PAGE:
“Death from Aspiration Pneumonia. Aspiration occurs when foreign material is inhaled into the airway. Causes of death include asphyxiation due to a blocked airway and irritation or infection of the respiratory tract due to inhaled material, or aspiration pneumonia, which will be the primary focus of this segment”.
“Choking occurs when an object becomes stuck in the throat or the windpipe and blocks air from flowing into the lungs. In some cases the air flow is completely blocked, in other cases some amount of air can pass to the lungs”.
“Choking (also known as foreign body airway obstruction) is a life-threatening medical emergency characterized by the blockage of air passage into the lungs secondary to the inhalation or ingestion of food or another object. Choking is caused by a mechanical obstruction of the airway that prevents normal breathing”.
“The danger signs of choking are”:
- “Bluish skin color”.
- “Difficulty breathing — ribs and chest pull inward”.
- “Loss of consciousness (unresponsiveness) if blockage is not cleared”.
- “Inability to cry or make much sound”.
- “Weak, ineffective coughing”.
- “Soft or high-pitched sounds while inhaling”. (12 Jan 2019).
“Choking can cause a simple coughing fit, but complete blockage of the airway may lead to death. Choking is a true medical emergency that requires fast, appropriate action by anyone available. Emergency medical teams may not arrive in time to save a choking person’s life. Breathing is an essential part of life”.
“Factors that Increase the Risk of Choking”
- “Neurological and muscular disorders such as cerebral palsy and seizure disorders”.
- “Dysphagia (difficulty swallowing)”
- “Side effects from medications”.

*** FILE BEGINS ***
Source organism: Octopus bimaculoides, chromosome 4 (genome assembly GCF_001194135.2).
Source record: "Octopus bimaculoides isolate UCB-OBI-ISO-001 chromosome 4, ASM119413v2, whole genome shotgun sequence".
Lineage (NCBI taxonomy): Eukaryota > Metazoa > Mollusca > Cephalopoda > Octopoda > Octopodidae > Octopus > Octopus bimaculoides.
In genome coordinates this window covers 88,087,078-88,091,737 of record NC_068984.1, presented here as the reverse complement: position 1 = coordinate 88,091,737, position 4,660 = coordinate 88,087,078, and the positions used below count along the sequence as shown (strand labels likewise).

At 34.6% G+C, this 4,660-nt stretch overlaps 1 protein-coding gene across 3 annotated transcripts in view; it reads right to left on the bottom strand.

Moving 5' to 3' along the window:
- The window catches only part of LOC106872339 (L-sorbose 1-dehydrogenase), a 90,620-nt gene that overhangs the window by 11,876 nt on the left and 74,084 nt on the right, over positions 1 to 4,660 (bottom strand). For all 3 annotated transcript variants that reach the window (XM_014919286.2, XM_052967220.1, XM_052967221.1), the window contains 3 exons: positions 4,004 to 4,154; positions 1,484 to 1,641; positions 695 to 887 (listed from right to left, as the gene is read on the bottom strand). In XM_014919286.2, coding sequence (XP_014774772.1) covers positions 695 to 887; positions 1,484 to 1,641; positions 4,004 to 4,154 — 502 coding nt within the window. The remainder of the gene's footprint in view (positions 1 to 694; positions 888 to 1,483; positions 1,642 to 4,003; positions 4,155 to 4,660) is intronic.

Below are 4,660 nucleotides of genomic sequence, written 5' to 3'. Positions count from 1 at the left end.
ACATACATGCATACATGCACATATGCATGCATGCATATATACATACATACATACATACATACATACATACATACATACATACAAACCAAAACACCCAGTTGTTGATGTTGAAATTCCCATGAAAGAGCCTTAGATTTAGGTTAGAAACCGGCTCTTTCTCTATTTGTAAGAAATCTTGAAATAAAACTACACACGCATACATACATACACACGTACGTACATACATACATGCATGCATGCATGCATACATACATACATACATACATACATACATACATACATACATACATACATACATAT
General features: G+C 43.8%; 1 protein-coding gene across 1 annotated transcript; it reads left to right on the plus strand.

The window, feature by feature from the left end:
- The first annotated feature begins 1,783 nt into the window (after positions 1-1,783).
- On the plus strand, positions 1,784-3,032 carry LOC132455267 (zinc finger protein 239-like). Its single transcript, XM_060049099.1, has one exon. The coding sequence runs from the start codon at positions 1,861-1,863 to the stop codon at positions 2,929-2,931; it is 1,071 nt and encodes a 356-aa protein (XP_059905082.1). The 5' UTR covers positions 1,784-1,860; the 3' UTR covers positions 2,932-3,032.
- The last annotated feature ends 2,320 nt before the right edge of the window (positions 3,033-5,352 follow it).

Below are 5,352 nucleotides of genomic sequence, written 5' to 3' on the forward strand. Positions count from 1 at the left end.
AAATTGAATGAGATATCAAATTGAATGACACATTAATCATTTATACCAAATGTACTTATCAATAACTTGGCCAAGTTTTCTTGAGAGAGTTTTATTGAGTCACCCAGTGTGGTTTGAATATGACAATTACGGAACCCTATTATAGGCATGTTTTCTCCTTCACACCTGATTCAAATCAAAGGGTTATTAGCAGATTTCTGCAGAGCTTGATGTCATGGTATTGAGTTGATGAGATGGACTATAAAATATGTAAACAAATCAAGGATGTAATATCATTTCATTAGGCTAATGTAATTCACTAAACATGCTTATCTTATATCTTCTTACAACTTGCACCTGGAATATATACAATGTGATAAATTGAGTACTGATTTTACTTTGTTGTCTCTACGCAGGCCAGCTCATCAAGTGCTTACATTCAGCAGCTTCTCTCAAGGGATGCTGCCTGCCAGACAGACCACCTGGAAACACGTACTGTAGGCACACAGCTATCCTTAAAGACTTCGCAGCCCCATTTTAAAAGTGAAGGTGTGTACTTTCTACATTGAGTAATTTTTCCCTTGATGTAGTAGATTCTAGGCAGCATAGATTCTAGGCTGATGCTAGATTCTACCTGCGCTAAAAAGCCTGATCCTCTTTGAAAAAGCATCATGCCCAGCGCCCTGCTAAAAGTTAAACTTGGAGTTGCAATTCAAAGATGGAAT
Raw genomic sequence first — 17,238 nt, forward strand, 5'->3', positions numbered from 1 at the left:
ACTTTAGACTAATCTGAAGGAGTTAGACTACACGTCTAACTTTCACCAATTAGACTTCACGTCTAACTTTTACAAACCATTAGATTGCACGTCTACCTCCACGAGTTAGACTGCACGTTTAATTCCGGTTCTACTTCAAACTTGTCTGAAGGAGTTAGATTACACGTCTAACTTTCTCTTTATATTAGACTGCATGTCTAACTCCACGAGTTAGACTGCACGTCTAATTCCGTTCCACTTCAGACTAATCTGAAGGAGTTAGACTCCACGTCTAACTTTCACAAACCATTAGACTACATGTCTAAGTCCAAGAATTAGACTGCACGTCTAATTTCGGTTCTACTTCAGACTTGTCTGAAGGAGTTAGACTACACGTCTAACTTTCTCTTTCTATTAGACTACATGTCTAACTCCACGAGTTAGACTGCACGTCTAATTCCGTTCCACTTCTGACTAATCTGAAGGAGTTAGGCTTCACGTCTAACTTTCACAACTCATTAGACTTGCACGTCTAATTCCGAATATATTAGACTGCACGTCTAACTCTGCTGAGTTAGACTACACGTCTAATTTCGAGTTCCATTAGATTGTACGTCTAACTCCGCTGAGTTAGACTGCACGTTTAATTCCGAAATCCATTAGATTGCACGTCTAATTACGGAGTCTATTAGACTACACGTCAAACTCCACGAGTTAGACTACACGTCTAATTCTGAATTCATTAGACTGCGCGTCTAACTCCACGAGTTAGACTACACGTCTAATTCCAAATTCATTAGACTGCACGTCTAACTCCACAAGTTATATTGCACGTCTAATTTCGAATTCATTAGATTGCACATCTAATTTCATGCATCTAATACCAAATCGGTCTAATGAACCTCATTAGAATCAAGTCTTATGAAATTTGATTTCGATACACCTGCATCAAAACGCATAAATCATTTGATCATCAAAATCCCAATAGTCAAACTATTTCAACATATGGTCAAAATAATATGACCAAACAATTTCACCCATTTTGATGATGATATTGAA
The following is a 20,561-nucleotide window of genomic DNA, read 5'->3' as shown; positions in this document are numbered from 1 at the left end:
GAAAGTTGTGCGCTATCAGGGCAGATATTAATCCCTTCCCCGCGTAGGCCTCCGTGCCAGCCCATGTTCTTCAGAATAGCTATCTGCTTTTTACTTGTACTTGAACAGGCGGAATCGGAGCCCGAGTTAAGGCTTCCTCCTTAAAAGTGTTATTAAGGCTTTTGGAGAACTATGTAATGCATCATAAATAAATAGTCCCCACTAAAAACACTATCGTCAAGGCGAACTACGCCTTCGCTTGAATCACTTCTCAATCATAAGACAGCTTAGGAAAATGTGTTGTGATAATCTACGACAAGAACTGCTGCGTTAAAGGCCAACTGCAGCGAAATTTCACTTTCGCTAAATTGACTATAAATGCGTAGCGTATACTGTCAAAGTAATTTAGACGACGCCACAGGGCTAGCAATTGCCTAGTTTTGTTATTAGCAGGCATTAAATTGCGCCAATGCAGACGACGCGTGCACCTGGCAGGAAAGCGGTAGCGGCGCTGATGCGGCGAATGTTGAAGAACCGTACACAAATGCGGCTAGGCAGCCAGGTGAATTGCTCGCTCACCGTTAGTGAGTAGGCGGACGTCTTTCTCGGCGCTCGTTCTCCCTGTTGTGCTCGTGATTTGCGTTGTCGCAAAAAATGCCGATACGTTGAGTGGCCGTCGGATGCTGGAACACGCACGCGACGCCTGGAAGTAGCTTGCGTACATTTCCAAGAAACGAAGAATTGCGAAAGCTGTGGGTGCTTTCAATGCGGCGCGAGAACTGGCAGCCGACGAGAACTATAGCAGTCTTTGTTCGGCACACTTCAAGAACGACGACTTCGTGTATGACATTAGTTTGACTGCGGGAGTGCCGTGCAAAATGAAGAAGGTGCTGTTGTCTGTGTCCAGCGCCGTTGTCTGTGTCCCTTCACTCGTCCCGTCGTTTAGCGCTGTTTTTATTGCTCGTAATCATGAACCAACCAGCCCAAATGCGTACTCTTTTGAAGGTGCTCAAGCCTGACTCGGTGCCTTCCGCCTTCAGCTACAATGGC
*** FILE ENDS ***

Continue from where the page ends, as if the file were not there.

- “Gastroesphogeal reflux disease (GERD)”
- “Difficulty swallowing”.
- “Few or no teeth”.
In our case, our Dad had developed a poor swallow during his time in the hospital. This resulted in him being referred to the SALT Team – Speech and Language Therapy Team. This also meant that our Dads diet had to be modified due to the change in his condition.
“The universal sign for choking is when a person puts his clutched hands on the throat. Other signs and symptoms include the inability to talk, coughing, wheezing, gagging, squeaky sounds when trying to breathe, difficulty in breathing, pale or bluish color of the skin and loss of consciousness”.
I was witness to our Dad choking. It was such a surreal scary and traumatic experience. I didn’t realise that my Dad was choking, to begin with as I had taken my eye off of him for a second, and it was silent, when I turned back around that is when I realised as, his lips had started turning blue, he was grabbing the sheets on the bed, it was such a horrible thing to see. I knew this was serious and that I needed help, and so I ran out of the room and found someone in the ward to help me.
What happened next was a feeling out of this world. The person that came to help assessed my Dad could see it was a serious matter, and so they pressed a button in the room (I think a red button) I was outside of the room at this time to give them space to do what was needed. Once that button was pressed, out of every room, all the hospital staff appeared that were on the ward at the time and ran into my Dad’s room. I literally felt like I was on the set of a movie, but this was my current situation, it was really real and really happening.
Thankfully with the actions taken, our Dad made good recovery. But it was very touch and go. One minute I was being told that he might not make it through the night, and the next I was talking to him and helping him to spit once he’d cleared his throat. It was such a scary experience, I felt very strange being in the room with him on my own so soon after it happened for the fear that it could happen again. It was also very surreal for me. I hadn’t even had the time to compose myself and process what had happened, and so being left on my own with our Dad was quite scary. The only reason why I felt more comfortable is because I could see our Dad had recovered from the incident, and was starting to come back to himself
After that time I didn’t feel comfortable feeding him anymore, again for the fear it could happen.